In 2018–19, the Litecoin community underwent a major #PayWithLitecoin campaign, resulting in Litecoin becoming the official cryptocurrency of the Miami Dolphins, making it the first-ever crypto sponsor of an NFL team, and also the first official sponsor of the UFC

On October 2018, a Litecoin Improvement Proposal (LIP) was announced by contributors, suggesting that Mimblewimble Extension Blocks (MWEB) would be the best way forward towards increasing fungibility, privacy and scaling on Litecoin. 

On March 2021, Mimblewimble expert David Burkett announced that he completed the MWEB code and that it's currently undergoing final reviewal and auditing prior to launch. It's estimated that MWEB will launch on Litecoin towards the end of 2021 with support of the community. 

Litecoin also became one of the four cryptocurrencies adopted by Venmo and parent company PayPal in 2021.

Uses, Technology, and Differences from Bitcoin

There are a few key differences between Litecoin and Bitcoin.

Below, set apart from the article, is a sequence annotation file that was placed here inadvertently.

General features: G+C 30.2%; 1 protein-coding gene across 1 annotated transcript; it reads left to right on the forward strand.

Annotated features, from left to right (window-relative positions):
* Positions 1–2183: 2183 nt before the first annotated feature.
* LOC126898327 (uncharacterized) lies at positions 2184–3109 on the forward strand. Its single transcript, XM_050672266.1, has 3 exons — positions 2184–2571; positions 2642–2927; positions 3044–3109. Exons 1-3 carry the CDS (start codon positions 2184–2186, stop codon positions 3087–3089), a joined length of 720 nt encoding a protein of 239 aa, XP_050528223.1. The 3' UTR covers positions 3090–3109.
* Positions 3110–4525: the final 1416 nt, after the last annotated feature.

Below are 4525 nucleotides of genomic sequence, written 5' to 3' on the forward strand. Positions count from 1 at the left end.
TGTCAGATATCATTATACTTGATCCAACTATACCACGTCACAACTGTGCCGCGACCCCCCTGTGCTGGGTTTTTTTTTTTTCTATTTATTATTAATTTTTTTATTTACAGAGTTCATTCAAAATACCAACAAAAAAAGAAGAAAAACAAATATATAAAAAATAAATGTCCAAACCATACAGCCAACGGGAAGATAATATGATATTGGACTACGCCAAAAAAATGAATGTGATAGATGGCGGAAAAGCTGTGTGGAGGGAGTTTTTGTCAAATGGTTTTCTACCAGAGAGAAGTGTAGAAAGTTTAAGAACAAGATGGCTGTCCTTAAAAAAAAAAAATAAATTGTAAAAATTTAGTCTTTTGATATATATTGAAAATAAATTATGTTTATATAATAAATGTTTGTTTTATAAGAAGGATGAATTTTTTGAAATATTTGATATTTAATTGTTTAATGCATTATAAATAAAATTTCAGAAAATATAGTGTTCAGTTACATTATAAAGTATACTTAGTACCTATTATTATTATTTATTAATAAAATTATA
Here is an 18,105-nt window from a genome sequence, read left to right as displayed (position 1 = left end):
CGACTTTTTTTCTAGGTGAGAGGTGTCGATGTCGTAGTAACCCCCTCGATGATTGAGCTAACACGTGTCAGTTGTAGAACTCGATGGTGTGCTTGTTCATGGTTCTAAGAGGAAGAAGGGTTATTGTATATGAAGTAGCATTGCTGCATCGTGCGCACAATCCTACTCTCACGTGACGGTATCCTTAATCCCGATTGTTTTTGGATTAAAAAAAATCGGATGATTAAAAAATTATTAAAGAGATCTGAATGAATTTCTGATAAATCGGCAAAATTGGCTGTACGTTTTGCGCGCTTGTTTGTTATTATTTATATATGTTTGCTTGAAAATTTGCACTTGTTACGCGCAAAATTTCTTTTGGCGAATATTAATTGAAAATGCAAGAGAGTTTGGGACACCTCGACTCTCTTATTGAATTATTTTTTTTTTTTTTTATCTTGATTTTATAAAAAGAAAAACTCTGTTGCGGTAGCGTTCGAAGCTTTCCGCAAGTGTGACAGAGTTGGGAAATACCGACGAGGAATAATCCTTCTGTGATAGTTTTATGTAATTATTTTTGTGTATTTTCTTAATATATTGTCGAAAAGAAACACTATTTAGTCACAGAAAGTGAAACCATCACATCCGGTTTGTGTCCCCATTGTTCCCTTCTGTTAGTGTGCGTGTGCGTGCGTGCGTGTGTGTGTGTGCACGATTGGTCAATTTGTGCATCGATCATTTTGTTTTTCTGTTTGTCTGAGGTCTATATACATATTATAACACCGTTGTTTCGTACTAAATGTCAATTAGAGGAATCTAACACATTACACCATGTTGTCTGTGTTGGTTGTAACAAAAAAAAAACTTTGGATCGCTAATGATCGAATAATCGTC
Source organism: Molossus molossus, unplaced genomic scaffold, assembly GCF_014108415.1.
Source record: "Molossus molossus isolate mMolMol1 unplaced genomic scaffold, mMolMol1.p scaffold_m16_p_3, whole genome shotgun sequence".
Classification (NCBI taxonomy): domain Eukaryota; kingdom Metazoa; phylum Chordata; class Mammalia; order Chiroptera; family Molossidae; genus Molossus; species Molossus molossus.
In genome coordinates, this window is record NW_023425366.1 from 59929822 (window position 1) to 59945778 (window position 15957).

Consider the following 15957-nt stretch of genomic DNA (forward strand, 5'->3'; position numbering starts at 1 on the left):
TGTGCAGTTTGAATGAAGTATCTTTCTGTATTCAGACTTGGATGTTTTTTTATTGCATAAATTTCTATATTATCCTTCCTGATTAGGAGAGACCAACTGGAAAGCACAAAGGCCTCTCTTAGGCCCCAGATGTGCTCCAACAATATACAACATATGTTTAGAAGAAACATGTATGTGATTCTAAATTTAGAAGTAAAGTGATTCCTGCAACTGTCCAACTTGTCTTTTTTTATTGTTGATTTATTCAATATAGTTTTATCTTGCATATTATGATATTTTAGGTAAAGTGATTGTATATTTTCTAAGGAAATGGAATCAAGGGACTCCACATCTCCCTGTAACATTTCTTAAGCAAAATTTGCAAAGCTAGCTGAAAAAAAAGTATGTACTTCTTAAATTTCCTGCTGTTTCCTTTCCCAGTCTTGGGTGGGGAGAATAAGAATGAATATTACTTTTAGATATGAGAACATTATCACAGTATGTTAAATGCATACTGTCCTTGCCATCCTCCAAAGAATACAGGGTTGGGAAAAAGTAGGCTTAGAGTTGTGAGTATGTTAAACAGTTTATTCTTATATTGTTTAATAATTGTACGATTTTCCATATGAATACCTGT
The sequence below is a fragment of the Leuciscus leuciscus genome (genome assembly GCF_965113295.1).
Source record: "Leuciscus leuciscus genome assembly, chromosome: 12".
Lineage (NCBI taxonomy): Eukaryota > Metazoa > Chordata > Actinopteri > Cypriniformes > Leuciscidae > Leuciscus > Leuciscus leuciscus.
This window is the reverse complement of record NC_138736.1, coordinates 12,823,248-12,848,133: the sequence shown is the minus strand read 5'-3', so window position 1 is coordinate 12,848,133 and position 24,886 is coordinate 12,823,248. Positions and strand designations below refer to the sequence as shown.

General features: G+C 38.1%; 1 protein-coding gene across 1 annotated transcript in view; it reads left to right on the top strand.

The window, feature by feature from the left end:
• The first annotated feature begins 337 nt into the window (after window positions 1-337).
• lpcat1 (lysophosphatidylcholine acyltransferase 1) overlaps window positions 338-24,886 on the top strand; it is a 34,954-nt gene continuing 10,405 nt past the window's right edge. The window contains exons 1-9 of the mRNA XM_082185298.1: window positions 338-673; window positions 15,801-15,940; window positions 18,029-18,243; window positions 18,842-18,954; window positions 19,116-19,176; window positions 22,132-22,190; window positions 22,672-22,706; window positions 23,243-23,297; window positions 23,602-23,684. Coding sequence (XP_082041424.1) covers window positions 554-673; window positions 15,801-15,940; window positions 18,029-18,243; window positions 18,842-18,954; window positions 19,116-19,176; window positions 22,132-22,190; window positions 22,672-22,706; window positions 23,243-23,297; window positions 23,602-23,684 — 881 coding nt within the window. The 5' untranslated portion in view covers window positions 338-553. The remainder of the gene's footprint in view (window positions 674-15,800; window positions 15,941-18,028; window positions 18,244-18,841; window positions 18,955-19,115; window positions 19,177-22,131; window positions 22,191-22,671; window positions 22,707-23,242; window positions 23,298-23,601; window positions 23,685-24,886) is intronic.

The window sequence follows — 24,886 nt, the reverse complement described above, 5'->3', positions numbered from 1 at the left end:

—The Litecoin Network processes a block every 2.5 minutes, rather than Bitcoin's 10 minutes. This allows Litecoin to confirm transactions much faster than Bitcoin.

—Litecoin uses Scrypt in its proof-of-work algorithm, compared to Bitcoin's SHA-256. This makes Litecoin more secure and less prone to being 51% attacked compared to other coins that share Bitcoin's mining algorithm. 

—Litecoin has 84 million coins while Bitcoin has 21 million. 

Litecoin maintains most of Bitcoin's key features, including 4 year halving cycles in which the amount of new coins gets reduced in half and a limited coin supply.